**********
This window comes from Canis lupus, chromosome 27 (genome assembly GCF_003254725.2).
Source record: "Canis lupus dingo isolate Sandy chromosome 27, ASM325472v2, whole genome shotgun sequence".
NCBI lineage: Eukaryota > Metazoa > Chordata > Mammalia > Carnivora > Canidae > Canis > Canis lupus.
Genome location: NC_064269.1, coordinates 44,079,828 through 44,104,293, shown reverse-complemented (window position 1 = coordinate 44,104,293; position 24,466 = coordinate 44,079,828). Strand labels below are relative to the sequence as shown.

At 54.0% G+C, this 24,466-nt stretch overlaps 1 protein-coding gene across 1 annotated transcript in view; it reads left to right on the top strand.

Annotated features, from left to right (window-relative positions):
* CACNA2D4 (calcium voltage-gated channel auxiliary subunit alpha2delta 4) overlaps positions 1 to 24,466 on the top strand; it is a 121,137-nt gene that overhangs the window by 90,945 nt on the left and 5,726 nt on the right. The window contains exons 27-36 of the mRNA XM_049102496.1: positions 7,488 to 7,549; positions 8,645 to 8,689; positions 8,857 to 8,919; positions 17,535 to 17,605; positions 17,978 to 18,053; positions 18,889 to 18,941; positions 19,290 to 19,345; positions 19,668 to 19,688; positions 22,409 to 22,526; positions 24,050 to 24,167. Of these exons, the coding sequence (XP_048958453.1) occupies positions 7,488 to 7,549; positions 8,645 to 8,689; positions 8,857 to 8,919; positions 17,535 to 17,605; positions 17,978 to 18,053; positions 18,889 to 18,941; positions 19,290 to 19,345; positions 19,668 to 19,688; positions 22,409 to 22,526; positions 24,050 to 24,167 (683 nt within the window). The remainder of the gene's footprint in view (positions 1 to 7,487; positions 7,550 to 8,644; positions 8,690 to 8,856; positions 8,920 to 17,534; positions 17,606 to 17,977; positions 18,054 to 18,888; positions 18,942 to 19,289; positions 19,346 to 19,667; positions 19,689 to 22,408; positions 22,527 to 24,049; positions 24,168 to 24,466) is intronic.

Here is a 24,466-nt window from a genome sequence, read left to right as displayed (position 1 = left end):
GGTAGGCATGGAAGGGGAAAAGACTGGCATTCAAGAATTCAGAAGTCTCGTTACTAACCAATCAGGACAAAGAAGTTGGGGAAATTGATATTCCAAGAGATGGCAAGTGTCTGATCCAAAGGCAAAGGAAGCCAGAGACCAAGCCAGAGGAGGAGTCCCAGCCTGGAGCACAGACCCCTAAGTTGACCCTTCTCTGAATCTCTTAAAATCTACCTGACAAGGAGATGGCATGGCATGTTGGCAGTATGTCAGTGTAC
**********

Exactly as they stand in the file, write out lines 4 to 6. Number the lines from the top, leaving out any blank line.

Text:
Genome location: NC_064269.1, coordinates 44,079,828 through 44,104,293, shown reverse-complemented (window position 1 = coordinate 44,104,293; position 24,466 = coordinate 44,079,828). Strand labels below are relative to the sequence as shown.

At 54.0% G+C, this 24,466-nt stretch overlaps 1 protein-coding gene across 1 annotated transcript in view; it reads left to right on the top strand.

Annotated features, from left to right (window-relative positions):